Apart from charity purposes, the Bulgarians in Thessaloniki also established societies with professional purposes. Such for example was the Thessalonian district teachers’ society ‘St. Kliment Ohridski’, which protected the interests of the primary school teachers. Very popular among the Bulgarians in the city was the First Bulgarian Gymnastics Society, founded in 1908. Thessaloniki also gave birth to the idea about the creation of a public-cultural organisation of the Bulgarians in the Ottoman Empire ‘Bulgarian matica’, the first gathering of which was organised in 1910 in the city. Social activity was carried out also by the student society ‘Progress’.

The Charity Society ‘St. St. Cyril and Methodius’ in Sofia (1926-1952) was founded by Bulgarian refugees and immigrants from Thessaloniki. Its purpose was to support its poor members, to maintain and develop the spiritual connections with Thessaloniki, to collect and keep materials about the history of the city and its surroundings, as well as to develop cultural-educational activity. In the 30s of the 20th century a Jewish Association ‘Ezrat Ahim’ existed in Bulgaria.

Activities

The participation of Bulgarians in the public life of Thessaloniki began somewhat later as compared to other communities in the city, due to fears of persecution by the authorities and raging fights between armed organisations of Bulgarians, Greeks and Serbs. To remain safe, they tried to be inconspicuous and spent their evenings at home, not daring to go out into the streets. This impeded their activities and social initiatives, which were limited to amateur school plays, the annual acts of Bulgarian schools and high schools and the solemn commemoration of the day of the brothers Sts. Cyril and Methodius.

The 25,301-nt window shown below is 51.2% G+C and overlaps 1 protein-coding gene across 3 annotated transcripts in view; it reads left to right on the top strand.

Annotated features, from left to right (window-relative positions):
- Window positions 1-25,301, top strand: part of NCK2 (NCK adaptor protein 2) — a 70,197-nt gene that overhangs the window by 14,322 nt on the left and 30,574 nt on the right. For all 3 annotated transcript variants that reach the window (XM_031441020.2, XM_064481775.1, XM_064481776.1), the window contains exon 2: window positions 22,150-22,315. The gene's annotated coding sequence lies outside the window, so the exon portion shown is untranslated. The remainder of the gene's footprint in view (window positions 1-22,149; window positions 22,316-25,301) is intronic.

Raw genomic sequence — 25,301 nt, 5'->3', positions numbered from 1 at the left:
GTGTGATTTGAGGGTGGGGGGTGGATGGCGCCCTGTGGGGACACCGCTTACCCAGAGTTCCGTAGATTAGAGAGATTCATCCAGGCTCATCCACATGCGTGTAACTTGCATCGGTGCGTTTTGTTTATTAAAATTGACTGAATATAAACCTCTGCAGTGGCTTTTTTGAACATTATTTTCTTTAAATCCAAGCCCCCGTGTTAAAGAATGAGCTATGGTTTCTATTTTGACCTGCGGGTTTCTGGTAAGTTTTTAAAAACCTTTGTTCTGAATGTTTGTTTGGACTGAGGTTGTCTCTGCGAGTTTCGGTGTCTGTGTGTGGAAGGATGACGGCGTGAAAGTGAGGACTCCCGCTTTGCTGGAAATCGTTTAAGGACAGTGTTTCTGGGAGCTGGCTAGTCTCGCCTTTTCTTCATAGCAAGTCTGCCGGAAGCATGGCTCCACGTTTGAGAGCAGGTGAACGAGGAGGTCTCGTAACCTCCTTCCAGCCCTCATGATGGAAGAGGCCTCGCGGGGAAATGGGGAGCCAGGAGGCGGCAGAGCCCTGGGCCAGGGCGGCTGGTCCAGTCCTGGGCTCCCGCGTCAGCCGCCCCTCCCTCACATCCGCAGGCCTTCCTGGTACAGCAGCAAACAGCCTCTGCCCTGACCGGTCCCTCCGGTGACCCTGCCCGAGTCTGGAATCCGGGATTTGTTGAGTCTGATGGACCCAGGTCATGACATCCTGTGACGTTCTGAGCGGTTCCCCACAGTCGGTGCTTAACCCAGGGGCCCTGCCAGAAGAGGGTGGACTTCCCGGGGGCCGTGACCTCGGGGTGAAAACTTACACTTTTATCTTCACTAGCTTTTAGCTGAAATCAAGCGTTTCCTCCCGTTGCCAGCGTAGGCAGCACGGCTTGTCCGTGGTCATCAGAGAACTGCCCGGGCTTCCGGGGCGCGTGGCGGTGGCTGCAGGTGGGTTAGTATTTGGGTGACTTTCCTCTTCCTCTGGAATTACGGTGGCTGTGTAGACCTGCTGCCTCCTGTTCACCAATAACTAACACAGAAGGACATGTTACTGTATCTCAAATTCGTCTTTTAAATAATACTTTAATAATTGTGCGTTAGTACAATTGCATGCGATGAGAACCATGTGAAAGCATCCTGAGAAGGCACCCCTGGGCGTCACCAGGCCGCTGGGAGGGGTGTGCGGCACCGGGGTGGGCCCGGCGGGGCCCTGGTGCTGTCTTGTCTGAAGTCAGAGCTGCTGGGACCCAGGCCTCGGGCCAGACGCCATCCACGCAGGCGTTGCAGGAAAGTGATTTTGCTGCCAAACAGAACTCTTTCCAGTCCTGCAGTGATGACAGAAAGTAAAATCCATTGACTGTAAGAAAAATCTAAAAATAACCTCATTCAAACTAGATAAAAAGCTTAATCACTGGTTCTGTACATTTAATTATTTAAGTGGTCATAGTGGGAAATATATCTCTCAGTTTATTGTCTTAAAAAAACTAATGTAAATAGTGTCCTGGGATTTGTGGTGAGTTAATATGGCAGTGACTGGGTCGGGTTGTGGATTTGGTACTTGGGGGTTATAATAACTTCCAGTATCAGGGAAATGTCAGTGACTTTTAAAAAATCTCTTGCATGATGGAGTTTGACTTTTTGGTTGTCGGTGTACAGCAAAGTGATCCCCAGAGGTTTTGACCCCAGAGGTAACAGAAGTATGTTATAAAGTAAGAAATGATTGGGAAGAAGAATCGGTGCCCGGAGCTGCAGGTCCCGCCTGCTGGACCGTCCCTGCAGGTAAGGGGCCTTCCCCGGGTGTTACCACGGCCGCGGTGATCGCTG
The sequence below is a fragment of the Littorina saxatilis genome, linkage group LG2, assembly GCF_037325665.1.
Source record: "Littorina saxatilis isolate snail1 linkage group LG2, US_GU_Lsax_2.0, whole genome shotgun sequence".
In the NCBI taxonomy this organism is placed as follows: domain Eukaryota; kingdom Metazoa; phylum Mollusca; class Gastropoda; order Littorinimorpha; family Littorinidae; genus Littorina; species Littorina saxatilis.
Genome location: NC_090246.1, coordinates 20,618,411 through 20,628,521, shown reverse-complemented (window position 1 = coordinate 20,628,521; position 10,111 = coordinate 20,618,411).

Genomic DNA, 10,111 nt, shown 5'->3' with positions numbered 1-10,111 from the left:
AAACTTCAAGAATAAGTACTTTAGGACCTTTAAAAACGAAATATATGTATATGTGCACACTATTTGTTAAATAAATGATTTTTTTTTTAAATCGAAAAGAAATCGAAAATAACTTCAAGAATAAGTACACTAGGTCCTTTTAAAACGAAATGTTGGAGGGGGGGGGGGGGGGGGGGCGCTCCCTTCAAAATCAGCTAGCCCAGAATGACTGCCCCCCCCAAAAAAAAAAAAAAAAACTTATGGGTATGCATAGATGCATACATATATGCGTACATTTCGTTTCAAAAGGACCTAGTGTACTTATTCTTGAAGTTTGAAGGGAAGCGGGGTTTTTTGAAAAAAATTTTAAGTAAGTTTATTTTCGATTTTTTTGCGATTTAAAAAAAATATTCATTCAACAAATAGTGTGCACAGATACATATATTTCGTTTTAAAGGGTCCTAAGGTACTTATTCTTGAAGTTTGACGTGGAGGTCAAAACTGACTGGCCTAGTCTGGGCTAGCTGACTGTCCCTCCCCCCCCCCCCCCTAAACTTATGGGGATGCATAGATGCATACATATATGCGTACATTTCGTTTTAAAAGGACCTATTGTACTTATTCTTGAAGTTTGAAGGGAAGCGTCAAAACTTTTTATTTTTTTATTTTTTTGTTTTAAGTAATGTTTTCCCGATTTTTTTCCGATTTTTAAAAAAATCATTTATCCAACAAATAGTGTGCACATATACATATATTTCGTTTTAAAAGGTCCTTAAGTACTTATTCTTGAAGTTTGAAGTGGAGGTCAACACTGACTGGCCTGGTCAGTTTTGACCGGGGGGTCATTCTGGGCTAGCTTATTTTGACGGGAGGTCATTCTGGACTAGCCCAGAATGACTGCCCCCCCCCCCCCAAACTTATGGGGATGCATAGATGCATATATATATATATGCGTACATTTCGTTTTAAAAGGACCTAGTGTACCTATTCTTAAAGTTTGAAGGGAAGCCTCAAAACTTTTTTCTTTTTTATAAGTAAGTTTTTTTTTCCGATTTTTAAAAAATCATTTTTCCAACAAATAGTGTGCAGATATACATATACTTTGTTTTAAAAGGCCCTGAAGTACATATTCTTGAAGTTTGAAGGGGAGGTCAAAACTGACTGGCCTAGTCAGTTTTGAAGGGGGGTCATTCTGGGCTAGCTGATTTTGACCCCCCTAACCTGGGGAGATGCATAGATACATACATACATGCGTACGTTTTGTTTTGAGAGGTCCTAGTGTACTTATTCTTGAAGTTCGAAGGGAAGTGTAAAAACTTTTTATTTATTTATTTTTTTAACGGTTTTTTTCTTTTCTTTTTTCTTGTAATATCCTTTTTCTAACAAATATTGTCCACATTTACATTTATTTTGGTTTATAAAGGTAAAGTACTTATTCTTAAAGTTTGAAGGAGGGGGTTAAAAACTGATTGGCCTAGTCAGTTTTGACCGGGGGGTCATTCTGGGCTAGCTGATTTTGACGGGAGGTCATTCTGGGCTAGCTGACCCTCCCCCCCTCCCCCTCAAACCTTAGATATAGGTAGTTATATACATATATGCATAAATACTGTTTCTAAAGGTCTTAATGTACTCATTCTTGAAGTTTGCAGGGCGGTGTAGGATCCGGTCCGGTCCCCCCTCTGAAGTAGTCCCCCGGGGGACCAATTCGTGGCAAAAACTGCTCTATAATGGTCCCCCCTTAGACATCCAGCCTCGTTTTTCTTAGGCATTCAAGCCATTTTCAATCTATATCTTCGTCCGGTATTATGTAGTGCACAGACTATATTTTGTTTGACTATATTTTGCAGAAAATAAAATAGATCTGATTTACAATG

The active participation of the Bulgarians in the city public life began after 1908. Several months after the Young Turk coup d’état the family of Dimitar Mustakov, back then secretary of the Bulgarian consulate in Thessaloniki, organised a musical social evening. This seemed to unleash the accumulated social energy and was followed by one event after another – theatrical shows, gymnastic plays, talks, day and night fête, children matinees etc.

Traveling

As a big commercial and administrative centre Thessaloniki was visited by diplomats, tradesmen, entrepreneurs, military men, spies, artists, missionaries and adventurers of various nationalities. Their descriptions give us the opportunity to see our ancestors through foreign eyes.
The city has always been a favourite destination for Bulgarians as well. Irrespective of the purpose of their journey – work or leisure, education or pilgrimage, politics or culture – their view complements the colourful mosaic of impressions about Thessaloniki and its inhabitants. The large for the period railway and road network, which ran through the city, facilitated the organisation of entertainment trains and excursions, which were very popular during the last years of the Ottoman rule. In the interwar period the journeys Bulgaria – Thessaloniki decreased, but never died out completely.